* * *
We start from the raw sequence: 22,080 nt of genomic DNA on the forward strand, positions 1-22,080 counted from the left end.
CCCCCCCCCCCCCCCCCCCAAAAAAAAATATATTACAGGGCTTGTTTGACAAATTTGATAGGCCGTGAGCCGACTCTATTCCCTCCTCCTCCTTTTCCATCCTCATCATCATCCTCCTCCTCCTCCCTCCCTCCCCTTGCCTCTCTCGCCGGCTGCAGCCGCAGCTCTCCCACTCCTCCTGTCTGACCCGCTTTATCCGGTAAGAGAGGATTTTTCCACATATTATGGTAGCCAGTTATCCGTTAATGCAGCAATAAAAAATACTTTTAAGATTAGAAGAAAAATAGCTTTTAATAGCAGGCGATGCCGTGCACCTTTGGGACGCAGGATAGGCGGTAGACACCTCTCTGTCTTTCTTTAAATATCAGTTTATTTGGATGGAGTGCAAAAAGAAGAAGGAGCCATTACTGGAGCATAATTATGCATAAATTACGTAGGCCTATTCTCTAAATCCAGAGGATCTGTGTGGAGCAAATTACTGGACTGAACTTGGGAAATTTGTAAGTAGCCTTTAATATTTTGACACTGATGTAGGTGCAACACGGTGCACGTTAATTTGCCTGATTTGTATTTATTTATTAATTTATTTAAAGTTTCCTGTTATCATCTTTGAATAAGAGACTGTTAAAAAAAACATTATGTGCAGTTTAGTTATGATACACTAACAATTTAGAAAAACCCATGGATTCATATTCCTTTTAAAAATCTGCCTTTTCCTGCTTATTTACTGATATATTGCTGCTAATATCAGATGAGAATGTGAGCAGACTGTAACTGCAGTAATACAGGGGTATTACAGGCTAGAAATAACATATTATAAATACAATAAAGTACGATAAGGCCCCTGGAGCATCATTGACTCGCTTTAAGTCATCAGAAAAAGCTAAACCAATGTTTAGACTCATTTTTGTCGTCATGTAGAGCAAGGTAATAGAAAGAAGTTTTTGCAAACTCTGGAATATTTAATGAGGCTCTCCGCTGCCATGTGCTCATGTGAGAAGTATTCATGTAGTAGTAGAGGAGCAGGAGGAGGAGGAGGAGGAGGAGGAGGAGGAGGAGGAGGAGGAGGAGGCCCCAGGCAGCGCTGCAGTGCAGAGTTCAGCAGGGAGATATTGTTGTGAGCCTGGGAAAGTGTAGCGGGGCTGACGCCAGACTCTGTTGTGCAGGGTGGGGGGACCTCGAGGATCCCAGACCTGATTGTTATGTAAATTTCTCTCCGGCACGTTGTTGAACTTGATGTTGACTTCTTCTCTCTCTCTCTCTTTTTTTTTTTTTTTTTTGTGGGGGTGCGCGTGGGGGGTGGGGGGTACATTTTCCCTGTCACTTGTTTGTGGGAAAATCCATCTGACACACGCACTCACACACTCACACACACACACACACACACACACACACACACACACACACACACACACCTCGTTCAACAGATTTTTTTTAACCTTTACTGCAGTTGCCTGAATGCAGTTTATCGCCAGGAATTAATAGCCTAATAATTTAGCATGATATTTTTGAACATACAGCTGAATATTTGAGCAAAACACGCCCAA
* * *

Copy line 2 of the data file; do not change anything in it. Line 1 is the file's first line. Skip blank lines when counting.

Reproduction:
CCCCCCCCCCCCCCCCCCCAAAAAAAAATATATTACAGGGCTTGTTTGACAAATTTGATAGGCCGTGAGCCGACTCTATTCCCTCCTCCTCCTTTTCCATCCTCATCATCATCCTCCTCCTCCTCCCTCCCTCCCCTTGCCTCTCTCGCCGGCTGCAGCCGCAGCTCTCCCACTCCTCCTGTCTGACCCGCTTTATCCGGTAAGAGAGGATTTTTCCACATATTATGGTAGCCAGTTATCCGTTAATGCAGCAATAAAAAATACTTTTAAGATTAGAAGAAAAATAGCTTTTAATAGCAGGCGATGCCGTGCACCTTTGGGACGCAGGATAGGCGGTAGACACCTCTCTGTCTTTCTTTAAATATCAGTTTATTTGGATGGAGTGCAAAAAGAAGAAGGAGCCATTACTGGAGCATAATTATGCATAAATTACGTAGGCCTATTCTCTAAATCCAGAGGATCTGTGTGGAGCAAATTACTGGACTGAACTTGGGAAATTTGTAAGTAGCCTTTAATATTTTGACACTGATGTAGGTGCAACACGGTGCACGTTAATTTGCCTGATTTGTATTTATTTATTAATTTATTTAAAGTTTCCTGTTATCATCTTTGAATAAGAGACTGTTAAAAAAAACATTATGTGCAGTTTAGTTATGATACACTAACAATTTAGAAAAACCCATGGATTCATATTCCTTTTAAAAATCTGCCTTTTCCTGCTTATTTACTGATATATTGCTGCTAATATCAGATGAGAATGTGAGCAGACTGTAACTGCAGTAATACAGGGGTATTACAGGCTAGAAATAACATATTATAAATACAATAAAGTACGATAAGGCCCCTGGAGCATCATTGACTCGCTTTAAGTCATCAGAAAAAGCTAAACCAATGTTTAGACTCATTTTTGTCGTCATGTAGAGCAAGGTAATAGAAAGAAGTTTTTGCAAACTCTGGAATATTTAATGAGGCTCTCCGCTGCCATGTGCTCATGTGAGAAGTATTCATGTAGTAGTAGAGGAGCAGGAGGAGGAGGAGGAGGAGGAGGAGGAGGAGGAGGAGGAGGAGGAGGCCCCAGGCAGCGCTGCAGTGCAGAGTTCAGCAGGGAGATATTGTTGTGAGCCTGGGAAAGTGTAGCGGGGCTGACGCCAGACTCTGTTGTGCAGGGTGGGGGGACCTCGAGGATCCCAGACCTGATTGTTATGTAAATTTCTCTCCGGCACGTTGTTGAACTTGATGTTGACTTCTTCTCTCTCTCTCTCTTTTTTTTTTTTTTTTTTGTGGGGGTGCGCGTGGGGGGTGGGGGGTACATTTTCCCTGTCACTTGTTTGTGGGAAAATCCATCTGACACACGCACTCACACACTCACACACACACACACACACACACACACACACACACACACACACACACACCTCGTTCAACAGATTTTTTTTAACCTTTACTGCAGTTGCCTGAATGCAGTTTATCGCCAGGAATTAATAGCCTAATAATTTAGCATGATATTTTTGAACATACAGCTGAATATTTGAGCAAAACACGCCCAA